Whether or not I have high expectations for an imminent horror movie, I always look forward to a night at the theater to delve into dark, mysterious, sometimes insidious horror movie themes. And I think since I’ve started this blog, I’ve been an easy customer to please: I tend to like horror movies, and I tend to give them good reviews, although there are notable exceptions to this trend. That is, take your semi-decent, run-of-the-mill jump scare flick: I generally enjoy it—and state so, on this blog. But when I saw an early showing of The Bye Bye Man Thursday night, I felt a culmination of all the slowly growing horror-related restlessness that had been building up in my psyche. I had a feeling that The Bye Bye Man would prove to be just what I expected, and it was, except it was maybe a little less scary. But oh—how I wanted something different. Rare and wonderful is the surprisingly artistic horror movie that floats to the surface of the murky Hollywood horror swamp and blows my unsuspecting hair back. And as rare as that phenomena is, it does happen, and that is, naively, what I was hoping for Thursday night.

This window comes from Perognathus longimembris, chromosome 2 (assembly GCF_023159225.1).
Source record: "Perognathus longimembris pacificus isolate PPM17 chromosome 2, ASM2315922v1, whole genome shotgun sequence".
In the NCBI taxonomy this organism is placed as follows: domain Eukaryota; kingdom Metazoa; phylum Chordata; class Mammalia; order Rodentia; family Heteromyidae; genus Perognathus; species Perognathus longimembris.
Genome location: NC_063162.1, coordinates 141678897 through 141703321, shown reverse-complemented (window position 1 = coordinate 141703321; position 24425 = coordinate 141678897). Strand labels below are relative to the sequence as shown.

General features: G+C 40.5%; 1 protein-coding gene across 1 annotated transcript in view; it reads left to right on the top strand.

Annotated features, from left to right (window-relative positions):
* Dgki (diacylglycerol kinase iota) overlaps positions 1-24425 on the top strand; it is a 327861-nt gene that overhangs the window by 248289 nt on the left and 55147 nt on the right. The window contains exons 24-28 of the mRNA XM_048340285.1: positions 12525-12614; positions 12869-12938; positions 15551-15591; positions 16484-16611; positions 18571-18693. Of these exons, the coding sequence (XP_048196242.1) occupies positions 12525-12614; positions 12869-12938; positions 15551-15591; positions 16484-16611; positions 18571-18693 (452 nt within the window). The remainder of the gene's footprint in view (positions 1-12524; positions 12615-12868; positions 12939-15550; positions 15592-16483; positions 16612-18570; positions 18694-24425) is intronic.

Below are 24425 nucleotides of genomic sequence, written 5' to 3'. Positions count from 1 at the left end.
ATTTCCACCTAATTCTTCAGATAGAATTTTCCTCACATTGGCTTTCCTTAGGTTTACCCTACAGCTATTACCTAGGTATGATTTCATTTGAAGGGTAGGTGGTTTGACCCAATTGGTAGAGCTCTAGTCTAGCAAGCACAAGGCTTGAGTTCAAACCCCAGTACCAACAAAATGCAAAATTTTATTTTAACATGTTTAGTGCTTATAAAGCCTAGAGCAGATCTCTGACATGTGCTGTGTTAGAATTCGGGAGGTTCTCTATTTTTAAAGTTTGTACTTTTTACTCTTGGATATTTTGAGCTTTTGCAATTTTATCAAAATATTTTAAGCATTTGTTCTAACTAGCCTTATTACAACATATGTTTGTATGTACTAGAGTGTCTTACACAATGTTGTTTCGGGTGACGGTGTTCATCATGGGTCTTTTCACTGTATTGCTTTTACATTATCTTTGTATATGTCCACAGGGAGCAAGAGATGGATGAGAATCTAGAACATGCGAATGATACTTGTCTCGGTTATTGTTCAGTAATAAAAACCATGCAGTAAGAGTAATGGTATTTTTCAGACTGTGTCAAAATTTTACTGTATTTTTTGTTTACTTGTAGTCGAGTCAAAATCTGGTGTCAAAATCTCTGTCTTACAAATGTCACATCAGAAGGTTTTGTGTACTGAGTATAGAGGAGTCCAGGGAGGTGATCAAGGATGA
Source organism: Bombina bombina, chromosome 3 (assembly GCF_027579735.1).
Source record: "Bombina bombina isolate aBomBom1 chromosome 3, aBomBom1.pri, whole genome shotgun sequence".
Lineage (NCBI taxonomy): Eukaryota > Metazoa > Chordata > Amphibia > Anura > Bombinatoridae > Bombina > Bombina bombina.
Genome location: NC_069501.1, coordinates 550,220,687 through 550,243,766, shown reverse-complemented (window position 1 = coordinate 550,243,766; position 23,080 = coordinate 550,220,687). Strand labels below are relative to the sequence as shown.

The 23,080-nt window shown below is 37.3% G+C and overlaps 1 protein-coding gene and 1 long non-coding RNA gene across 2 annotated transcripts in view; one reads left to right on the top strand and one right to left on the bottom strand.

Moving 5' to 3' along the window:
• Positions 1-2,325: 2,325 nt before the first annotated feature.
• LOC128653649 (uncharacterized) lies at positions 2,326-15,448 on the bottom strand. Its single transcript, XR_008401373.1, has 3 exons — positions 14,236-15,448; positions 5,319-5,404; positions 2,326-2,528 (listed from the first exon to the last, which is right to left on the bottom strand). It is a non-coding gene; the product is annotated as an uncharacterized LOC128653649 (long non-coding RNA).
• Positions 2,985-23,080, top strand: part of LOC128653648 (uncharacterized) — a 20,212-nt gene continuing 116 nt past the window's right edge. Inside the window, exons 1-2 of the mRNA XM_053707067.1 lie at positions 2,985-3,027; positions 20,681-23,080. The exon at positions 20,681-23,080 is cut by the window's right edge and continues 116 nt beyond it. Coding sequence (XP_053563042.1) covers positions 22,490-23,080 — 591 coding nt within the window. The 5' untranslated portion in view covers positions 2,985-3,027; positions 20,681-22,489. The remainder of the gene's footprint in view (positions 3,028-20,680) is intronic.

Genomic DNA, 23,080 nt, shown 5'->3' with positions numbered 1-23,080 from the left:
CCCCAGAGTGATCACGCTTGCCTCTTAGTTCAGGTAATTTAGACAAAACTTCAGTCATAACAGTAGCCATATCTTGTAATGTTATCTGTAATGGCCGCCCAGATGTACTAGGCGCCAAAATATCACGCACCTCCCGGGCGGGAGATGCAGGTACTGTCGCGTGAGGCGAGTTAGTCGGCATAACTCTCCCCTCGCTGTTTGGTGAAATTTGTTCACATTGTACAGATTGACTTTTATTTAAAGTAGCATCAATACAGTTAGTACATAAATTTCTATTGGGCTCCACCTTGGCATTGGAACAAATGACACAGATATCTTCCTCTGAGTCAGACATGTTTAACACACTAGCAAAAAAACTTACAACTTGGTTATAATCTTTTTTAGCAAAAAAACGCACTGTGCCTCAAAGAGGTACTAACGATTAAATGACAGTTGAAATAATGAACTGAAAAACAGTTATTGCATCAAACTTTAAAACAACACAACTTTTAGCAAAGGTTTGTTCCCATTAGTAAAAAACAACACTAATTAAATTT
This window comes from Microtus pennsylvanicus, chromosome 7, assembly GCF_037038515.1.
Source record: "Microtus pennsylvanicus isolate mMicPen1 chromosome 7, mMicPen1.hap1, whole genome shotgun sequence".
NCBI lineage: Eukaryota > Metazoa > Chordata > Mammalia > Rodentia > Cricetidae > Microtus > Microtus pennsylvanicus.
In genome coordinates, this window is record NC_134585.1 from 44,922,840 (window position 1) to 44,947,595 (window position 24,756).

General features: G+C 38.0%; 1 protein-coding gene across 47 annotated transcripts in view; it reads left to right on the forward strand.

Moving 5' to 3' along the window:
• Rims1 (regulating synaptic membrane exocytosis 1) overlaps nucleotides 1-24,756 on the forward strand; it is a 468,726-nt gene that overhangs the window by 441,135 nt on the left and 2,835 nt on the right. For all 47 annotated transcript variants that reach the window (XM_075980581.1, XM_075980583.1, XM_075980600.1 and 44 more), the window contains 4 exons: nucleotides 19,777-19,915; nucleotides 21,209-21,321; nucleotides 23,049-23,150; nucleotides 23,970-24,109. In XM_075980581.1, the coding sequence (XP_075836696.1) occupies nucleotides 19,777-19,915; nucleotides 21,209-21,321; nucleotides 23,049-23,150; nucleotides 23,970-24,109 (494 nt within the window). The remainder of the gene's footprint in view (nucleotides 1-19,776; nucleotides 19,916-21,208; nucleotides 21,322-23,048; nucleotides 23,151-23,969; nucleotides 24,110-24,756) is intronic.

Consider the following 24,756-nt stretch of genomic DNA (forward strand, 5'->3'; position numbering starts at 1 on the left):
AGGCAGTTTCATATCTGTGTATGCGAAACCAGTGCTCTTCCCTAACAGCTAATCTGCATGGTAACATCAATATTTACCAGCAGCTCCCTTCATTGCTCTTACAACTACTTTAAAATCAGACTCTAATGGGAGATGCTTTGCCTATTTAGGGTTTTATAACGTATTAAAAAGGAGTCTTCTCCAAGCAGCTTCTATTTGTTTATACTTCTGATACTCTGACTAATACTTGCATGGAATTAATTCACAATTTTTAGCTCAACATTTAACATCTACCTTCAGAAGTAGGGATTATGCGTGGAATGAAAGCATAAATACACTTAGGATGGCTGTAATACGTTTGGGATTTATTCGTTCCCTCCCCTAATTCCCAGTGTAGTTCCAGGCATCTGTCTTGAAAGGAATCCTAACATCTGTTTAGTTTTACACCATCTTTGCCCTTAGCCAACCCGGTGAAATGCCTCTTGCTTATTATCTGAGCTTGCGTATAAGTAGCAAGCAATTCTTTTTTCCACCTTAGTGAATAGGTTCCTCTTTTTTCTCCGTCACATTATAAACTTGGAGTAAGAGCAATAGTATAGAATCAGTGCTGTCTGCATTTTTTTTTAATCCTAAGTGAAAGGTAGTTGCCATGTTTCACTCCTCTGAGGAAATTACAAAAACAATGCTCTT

But I think this story really goes back much further than Thursday night, which was an evening that played out, film-wise, just as I’d expected. Really the story reaches further back, back to the first horror movie I ever saw and—if I were less solipsistic and more informed about the genre—back to the first horror movies that were made for the silver screen. Horror movies are a thing of wonder to the young, titillated, new viewer, especially because there is a deep, complex pantheon of options existent for the to-be connoisseur. I will never remember for certain which I saw first, but I think it was Francis Ford Coppola’s Bram Stoker’s Dracula, sprawled out on my parents’ old blue leather couch one summer night when I was about twelve. The film seemed a thing of magic at the time, and not just because it was scary. No, for, as I would come to learn later, scary is not so hard to achieve in a horror movie; uniquely and artfully scary is a little bit harder. Bram Stoker’s Dracula took me vividly with Jonathan Harker across the Carpathian Mountains, and then to downtown London in the late 1800’s with Lucy. I’ve never reviewed the film on this site, and it’s not without its flaws—it’s a little drawn out and makes some unique detours from the original text—but it’s so unabashedly itself, so flagrantly different from other horror movies. So far as I can tell, it took only a bit of inspiration from earlier Dracula movies, which it changed, and the mood and general ambience of Bram Stoker’s Dracula were ultimately much different. It was one of the first films that got me excited about the horror genre.